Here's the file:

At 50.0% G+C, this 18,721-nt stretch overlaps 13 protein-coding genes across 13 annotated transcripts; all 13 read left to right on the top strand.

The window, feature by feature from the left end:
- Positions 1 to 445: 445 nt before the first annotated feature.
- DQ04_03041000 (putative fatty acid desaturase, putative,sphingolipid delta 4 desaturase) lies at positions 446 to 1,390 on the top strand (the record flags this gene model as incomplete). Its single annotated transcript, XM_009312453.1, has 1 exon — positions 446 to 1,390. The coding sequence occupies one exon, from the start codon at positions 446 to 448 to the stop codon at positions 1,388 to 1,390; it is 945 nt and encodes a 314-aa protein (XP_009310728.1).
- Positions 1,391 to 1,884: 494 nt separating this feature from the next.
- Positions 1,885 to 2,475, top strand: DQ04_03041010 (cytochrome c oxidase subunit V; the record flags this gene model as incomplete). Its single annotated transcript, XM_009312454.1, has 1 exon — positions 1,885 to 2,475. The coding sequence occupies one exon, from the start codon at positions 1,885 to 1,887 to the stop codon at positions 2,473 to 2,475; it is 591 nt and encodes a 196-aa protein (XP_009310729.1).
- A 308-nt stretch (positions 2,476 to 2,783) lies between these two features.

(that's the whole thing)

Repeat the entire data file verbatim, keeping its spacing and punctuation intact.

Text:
At 50.0% G+C, this 18,721-nt stretch overlaps 13 protein-coding genes across 13 annotated transcripts; all 13 read left to right on the top strand.

The window, feature by feature from the left end:
- Positions 1 to 445: 445 nt before the first annotated feature.
- DQ04_03041000 (putative fatty acid desaturase, putative,sphingolipid delta 4 desaturase) lies at positions 446 to 1,390 on the top strand (the record flags this gene model as incomplete). Its single annotated transcript, XM_009312453.1, has 1 exon — positions 446 to 1,390. The coding sequence occupies one exon, from the start codon at positions 446 to 448 to the stop codon at positions 1,388 to 1,390; it is 945 nt and encodes a 314-aa protein (XP_009310728.1).
- Positions 1,391 to 1,884: 494 nt separating this feature from the next.
- Positions 1,885 to 2,475, top strand: DQ04_03041010 (cytochrome c oxidase subunit V; the record flags this gene model as incomplete). Its single annotated transcript, XM_009312454.1, has 1 exon — positions 1,885 to 2,475. The coding sequence occupies one exon, from the start codon at positions 1,885 to 1,887 to the stop codon at positions 2,473 to 2,475; it is 591 nt and encodes a 196-aa protein (XP_009310729.1).
- A 308-nt stretch (positions 2,476 to 2,783) lies between these two features.